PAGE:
Signs of Hair Loss in Women - Symptoms & Causes

Been a few days since your last shampoo?  And then when you’ve used that dry shampoo a day or so too long and finally had a chance to wash that mane, notice a glob of hair in the drain?  Don’t fret!  It’s perfectly normal to see 50 to 100 hairs shed per day that is most noticeable when we wash or brush our hair.  You may have collected that much that hasn’t naturally shed until you shampooed.  

But when is too much shedding cause for concern?  What are the signs that you have hair loss and it’s time to make a change?

Hair loss in women shows signs very gradually and usually starts with increased shedding before any visible thinning is noticed.  Female pattern hair loss typically appears with gradual thinning on the crown with a widened parting. The hair line is not usually affected unlike in men, at least in the beginning stages.

Androgenic Alopecia
Gradual hair loss in the form of thinning hair is called “genetic androgenic alopecia” which, as the same suggests, is genetic.  This means that your hair follicles are more sensitive to DHT, a male hormone found in both men and women.  The hair strand thins and can fall out when DHT shrinks these sensitive follicles.  In women, this is common.  And shows with thinning of hair all over the head, as opposed to along the hair line which is common in men.  Androgenetic alopecia in women rarely leads to total baldness.

Telogen Effluvium
Just give birth?  Hair loss post pregnancy is known as “telogen effluvium” which is a fancy term for the excessive shedding of hair that occurs around the third or fourth month after giving birth.  An elevated estrogen level prolongs the growing stage during pregnancy.  Many women have luxurious, thick hair while pregnant because there are fewer hairs in the resting stage and fewer falling out each day.  After giving birth, estrogen levels plummet and a lot more hair follicles enter the resting stage, thus more hair falling out.  It’s temporary and ends 3-4 months after first signs.  

In general, hormonal fluctuations of any kind can cause telogen effluvium, which is the second most common cause of hair loss, next to genetic androgenic alopecia.  Visibly, hair thinning is seen in certain section of the head, as opposed to a general, overall thinning found with androgenic alopecia.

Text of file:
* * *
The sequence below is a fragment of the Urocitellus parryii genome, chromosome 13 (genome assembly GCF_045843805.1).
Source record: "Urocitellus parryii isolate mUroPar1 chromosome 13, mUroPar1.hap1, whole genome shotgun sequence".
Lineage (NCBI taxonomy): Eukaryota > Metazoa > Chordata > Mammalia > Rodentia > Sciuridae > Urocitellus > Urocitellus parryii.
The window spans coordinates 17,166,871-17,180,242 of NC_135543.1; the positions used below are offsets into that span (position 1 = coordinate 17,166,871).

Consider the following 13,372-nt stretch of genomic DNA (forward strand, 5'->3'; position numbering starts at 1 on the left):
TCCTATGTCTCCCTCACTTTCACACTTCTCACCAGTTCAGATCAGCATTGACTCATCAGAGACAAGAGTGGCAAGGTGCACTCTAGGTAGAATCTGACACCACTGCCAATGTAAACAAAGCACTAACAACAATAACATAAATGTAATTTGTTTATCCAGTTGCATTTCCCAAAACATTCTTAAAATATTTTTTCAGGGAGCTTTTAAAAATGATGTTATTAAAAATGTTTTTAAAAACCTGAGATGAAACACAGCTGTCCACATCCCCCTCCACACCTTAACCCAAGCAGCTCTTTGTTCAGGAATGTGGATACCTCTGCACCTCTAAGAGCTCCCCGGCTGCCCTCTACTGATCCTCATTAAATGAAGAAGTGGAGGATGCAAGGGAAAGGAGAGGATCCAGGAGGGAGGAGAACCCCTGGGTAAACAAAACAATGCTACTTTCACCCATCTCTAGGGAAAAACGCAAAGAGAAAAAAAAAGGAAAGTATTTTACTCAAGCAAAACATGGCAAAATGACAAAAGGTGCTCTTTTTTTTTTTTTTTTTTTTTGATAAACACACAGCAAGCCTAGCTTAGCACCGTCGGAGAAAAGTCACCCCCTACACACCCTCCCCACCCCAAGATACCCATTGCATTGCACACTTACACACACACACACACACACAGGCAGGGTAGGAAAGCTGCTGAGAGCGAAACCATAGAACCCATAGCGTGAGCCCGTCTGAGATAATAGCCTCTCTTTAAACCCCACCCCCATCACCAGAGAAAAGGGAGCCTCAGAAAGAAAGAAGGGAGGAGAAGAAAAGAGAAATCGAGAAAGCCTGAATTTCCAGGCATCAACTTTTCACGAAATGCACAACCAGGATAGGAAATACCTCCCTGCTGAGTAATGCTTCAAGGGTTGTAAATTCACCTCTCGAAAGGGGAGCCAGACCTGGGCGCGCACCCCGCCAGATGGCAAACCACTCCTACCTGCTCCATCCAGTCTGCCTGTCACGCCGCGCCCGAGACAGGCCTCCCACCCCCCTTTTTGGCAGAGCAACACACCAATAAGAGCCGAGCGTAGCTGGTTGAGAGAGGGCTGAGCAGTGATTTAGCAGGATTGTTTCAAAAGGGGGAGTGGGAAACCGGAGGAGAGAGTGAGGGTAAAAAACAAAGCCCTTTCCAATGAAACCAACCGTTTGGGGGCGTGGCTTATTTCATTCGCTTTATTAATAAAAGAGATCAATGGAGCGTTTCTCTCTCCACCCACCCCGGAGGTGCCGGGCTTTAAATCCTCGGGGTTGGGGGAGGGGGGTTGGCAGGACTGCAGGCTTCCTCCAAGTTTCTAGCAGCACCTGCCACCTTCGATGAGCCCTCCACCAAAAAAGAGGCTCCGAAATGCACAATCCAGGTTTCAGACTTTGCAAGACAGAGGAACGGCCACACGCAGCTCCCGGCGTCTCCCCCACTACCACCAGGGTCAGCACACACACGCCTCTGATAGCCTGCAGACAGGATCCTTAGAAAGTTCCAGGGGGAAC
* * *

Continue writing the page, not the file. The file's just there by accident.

Alopecia Areata
Patchy hair loss or “alopecia areata” is a type of nonscarring hair loss and occurs when the body's immune system attacks hair follicles — causing sudden hair loss that leaves smooth, roundish bald patches on the scalp.

Infections, such as ringworm, can also invade the hair and skin of your scalp, leading to scaly patches and hair loss. Once infections are treated, hair generally grows back.

Scarring Alopecia
Diseases that cause “scarring alopecia” may result in permanent loss at the scarred areas. These conditions include lichen planus, some types of lupus and sarcoidosis and are diagnosed in up to 3% of hair loss patients.  Signs of scarring alopecia first occur as small patches of hair loss that may expand with time. In some cases, the hair loss is gradual, without noticeable symptoms, and may go unnoticed for a long time. In other instances, the hair loss is associated with severe itching, burning, and pain, and is rapidly progressive.  The scarring alopecia patches usually look a little different from alopecia areata in that the edges of the bald patches look more "ragged." The destruction of the hair follicle occurs below the skin surface so there may not be much to actually see on the scalp skin surface other than patchy hair loss. Affected areas may be smooth and clean, or may have redness, scaling, increased or decreased pigmentation, or may have raised blisters with fluids or pus coming from the affected area.

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Traction Alopecia
Excessive hairstyling or hairstyles that pull your hair tight, such as pigtails or cornrows, can cause “traction alopecia” and thinning of the hairline. Hot oil hair treatments and permanents can cause inflammation of hair follicles that leads to hair loss. If scarring occurs, hair loss could be permanent.

Hair extensions, whether weaved in or clipped in, can pull the hair causing the same traction alopecia as tight pony tails.  Many salons recommend washing and treating hair and scalp with hair thinning products while wearing the extensions to help keep natural hair strong.

Trichorrhexis Nodosa
“Trichorrhexis nodosa” is a condition where damaged, weak points in the hair shaft cause hair to break off easily. The cause? Thermal damage to the hair from heat styling tools can cause this form of hair loss located not from the root but from somewhere along the shaft.  Visibly, you’ll see breakage along the hair strands, located anywhere from the root to the ends.

Regardless of any and all of the above, if you are suddenly noticing thinning of your hair or hair loss, visit your physician as soon as possible to assess your medical condition.